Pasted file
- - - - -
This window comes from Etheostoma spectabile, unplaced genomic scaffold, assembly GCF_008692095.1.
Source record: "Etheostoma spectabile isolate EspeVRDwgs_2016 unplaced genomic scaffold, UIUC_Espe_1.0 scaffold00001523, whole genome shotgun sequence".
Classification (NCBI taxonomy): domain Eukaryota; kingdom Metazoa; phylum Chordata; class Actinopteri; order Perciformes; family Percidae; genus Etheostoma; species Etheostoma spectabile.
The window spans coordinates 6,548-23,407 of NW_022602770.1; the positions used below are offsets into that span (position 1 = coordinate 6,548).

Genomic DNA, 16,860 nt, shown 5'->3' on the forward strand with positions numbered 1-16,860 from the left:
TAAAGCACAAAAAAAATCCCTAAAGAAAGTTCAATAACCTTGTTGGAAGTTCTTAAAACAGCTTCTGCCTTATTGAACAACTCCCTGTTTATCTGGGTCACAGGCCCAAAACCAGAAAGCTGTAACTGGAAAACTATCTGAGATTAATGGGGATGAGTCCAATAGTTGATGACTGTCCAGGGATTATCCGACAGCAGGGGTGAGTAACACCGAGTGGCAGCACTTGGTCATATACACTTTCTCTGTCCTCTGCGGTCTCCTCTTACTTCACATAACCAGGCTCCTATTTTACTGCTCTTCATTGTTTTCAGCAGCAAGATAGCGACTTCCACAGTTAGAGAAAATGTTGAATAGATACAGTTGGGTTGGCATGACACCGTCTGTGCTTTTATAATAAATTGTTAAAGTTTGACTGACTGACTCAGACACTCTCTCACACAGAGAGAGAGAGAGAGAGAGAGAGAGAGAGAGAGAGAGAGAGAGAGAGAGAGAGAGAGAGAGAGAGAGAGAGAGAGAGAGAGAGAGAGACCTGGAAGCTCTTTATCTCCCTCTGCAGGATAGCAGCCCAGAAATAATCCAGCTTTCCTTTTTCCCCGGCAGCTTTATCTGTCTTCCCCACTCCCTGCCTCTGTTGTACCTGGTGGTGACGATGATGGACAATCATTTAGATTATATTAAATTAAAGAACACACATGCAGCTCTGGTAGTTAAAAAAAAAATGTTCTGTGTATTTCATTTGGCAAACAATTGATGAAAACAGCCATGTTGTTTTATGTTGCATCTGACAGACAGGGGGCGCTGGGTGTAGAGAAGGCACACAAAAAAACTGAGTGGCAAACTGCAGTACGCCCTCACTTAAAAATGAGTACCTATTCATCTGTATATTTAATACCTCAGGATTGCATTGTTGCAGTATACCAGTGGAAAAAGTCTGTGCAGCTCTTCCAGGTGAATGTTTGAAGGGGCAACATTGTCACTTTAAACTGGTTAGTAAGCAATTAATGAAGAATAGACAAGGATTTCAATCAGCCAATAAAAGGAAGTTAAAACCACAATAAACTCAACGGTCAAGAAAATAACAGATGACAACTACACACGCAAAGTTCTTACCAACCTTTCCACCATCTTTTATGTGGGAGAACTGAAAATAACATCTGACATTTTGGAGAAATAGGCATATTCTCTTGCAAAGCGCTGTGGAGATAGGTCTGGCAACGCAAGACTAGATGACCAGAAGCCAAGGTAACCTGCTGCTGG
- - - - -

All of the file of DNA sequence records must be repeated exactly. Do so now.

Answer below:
This window comes from Etheostoma spectabile, unplaced genomic scaffold, assembly GCF_008692095.1.
Source record: "Etheostoma spectabile isolate EspeVRDwgs_2016 unplaced genomic scaffold, UIUC_Espe_1.0 scaffold00001523, whole genome shotgun sequence".
Classification (NCBI taxonomy): domain Eukaryota; kingdom Metazoa; phylum Chordata; class Actinopteri; order Perciformes; family Percidae; genus Etheostoma; species Etheostoma spectabile.
The window spans coordinates 6,548-23,407 of NW_022602770.1; the positions used below are offsets into that span (position 1 = coordinate 6,548).

Genomic DNA, 16,860 nt, shown 5'->3' on the forward strand with positions numbered 1-16,860 from the left:
TAAAGCACAAAAAAAATCCCTAAAGAAAGTTCAATAACCTTGTTGGAAGTTCTTAAAACAGCTTCTGCCTTATTGAACAACTCCCTGTTTATCTGGGTCACAGGCCCAAAACCAGAAAGCTGTAACTGGAAAACTATCTGAGATTAATGGGGATGAGTCCAATAGTTGATGACTGTCCAGGGATTATCCGACAGCAGGGGTGAGTAACACCGAGTGGCAGCACTTGGTCATATACACTTTCTCTGTCCTCTGCGGTCTCCTCTTACTTCACATAACCAGGCTCCTATTTTACTGCTCTTCATTGTTTTCAGCAGCAAGATAGCGACTTCCACAGTTAGAGAAAATGTTGAATAGATACAGTTGGGTTGGCATGACACCGTCTGTGCTTTTATAATAAATTGTTAAAGTTTGACTGACTGACTCAGACACTCTCTCACACAGAGAGAGAGAGAGAGAGAGAGAGAGAGAGAGAGAGAGAGAGAGAGAGAGAGAGAGAGAGAGAGAGAGAGAGAGAGAGAGAGAGAGAGACCTGGAAGCTCTTTATCTCCCTCTGCAGGATAGCAGCCCAGAAATAATCCAGCTTTCCTTTTTCCCCGGCAGCTTTATCTGTCTTCCCCACTCCCTGCCTCTGTTGTACCTGGTGGTGACGATGATGGACAATCATTTAGATTATATTAAATTAAAGAACACACATGCAGCTCTGGTAGTTAAAAAAAAAATGTTCTGTGTATTTCATTTGGCAAACAATTGATGAAAACAGCCATGTTGTTTTATGTTGCATCTGACAGACAGGGGGCGCTGGGTGTAGAGAAGGCACACAAAAAAACTGAGTGGCAAACTGCAGTACGCCCTCACTTAAAAATGAGTACCTATTCATCTGTATATTTAATACCTCAGGATTGCATTGTTGCAGTATACCAGTGGAAAAAGTCTGTGCAGCTCTTCCAGGTGAATGTTTGAAGGGGCAACATTGTCACTTTAAACTGGTTAGTAAGCAATTAATGAAGAATAGACAAGGATTTCAATCAGCCAATAAAAGGAAGTTAAAACCACAATAAACTCAACGGTCAAGAAAATAACAGATGACAACTACACACGCAAAGTTCTTACCAACCTTTCCACCATCTTTTATGTGGGAGAACTGAAAATAACATCTGACATTTTGGAGAAATAGGCATATTCTCTTGCAAAGCGCTGTGGAGATAGGTCTGGCAACGCAAGACTAGATGACCAGAAGCCAAGGTAACCTGCTGCTGG